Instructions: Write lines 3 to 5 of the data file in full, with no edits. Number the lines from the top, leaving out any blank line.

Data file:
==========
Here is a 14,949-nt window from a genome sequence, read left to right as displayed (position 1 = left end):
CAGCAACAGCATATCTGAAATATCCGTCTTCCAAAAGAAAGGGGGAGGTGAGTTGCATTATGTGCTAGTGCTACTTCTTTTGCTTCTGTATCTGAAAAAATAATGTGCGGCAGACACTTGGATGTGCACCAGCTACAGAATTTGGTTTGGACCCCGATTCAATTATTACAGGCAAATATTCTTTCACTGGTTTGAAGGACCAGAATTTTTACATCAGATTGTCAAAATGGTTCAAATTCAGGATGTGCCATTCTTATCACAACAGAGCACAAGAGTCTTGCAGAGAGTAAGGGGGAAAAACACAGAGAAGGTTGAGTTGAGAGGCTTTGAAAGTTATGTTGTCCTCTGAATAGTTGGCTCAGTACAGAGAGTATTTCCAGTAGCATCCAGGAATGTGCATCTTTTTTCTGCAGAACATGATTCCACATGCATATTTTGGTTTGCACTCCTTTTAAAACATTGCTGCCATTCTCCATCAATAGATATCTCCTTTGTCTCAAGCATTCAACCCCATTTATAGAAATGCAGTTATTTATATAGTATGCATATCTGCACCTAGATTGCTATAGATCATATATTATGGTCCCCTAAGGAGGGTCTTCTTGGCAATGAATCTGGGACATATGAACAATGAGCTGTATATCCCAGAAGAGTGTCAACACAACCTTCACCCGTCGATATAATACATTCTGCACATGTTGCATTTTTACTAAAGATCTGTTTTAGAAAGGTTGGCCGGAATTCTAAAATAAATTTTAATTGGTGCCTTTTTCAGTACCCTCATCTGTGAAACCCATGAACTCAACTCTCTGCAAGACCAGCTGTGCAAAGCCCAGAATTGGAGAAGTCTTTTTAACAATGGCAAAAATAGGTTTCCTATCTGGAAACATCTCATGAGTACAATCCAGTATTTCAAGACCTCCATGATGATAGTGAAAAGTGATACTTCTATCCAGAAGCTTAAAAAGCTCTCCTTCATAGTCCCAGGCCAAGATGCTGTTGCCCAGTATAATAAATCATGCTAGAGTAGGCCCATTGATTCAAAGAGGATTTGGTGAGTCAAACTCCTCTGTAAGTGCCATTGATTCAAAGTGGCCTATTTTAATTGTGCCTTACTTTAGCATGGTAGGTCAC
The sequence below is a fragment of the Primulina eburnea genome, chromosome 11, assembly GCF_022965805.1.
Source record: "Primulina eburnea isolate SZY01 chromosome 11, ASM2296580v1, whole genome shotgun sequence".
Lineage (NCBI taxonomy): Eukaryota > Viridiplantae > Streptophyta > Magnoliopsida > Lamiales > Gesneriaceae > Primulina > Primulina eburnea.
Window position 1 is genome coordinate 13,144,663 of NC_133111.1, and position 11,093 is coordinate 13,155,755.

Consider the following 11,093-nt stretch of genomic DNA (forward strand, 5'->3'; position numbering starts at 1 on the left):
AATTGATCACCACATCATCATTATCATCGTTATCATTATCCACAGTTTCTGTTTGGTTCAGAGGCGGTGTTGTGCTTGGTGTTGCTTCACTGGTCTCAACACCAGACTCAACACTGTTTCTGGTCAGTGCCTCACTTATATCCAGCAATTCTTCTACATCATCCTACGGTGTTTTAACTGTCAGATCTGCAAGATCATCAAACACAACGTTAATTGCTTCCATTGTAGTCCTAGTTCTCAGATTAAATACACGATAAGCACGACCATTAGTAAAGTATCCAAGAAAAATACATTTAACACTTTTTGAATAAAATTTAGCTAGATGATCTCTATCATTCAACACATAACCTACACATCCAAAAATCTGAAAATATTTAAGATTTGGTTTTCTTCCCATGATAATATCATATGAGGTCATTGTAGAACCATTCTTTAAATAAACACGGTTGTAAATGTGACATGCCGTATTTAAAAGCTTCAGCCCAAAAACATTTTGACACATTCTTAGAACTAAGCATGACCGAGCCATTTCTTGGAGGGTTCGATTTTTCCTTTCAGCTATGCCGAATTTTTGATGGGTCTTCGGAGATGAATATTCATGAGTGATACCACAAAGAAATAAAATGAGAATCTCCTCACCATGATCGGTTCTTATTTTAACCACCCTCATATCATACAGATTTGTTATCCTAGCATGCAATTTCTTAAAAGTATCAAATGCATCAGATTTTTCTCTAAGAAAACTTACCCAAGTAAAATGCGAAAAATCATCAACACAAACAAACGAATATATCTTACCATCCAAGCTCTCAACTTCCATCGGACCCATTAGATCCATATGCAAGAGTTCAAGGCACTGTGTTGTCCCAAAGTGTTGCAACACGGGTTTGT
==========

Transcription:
The sequence below is a fragment of the Primulina eburnea genome, chromosome 11, assembly GCF_022965805.1.
Source record: "Primulina eburnea isolate SZY01 chromosome 11, ASM2296580v1, whole genome shotgun sequence".
Lineage (NCBI taxonomy): Eukaryota > Viridiplantae > Streptophyta > Magnoliopsida > Lamiales > Gesneriaceae > Primulina > Primulina eburnea.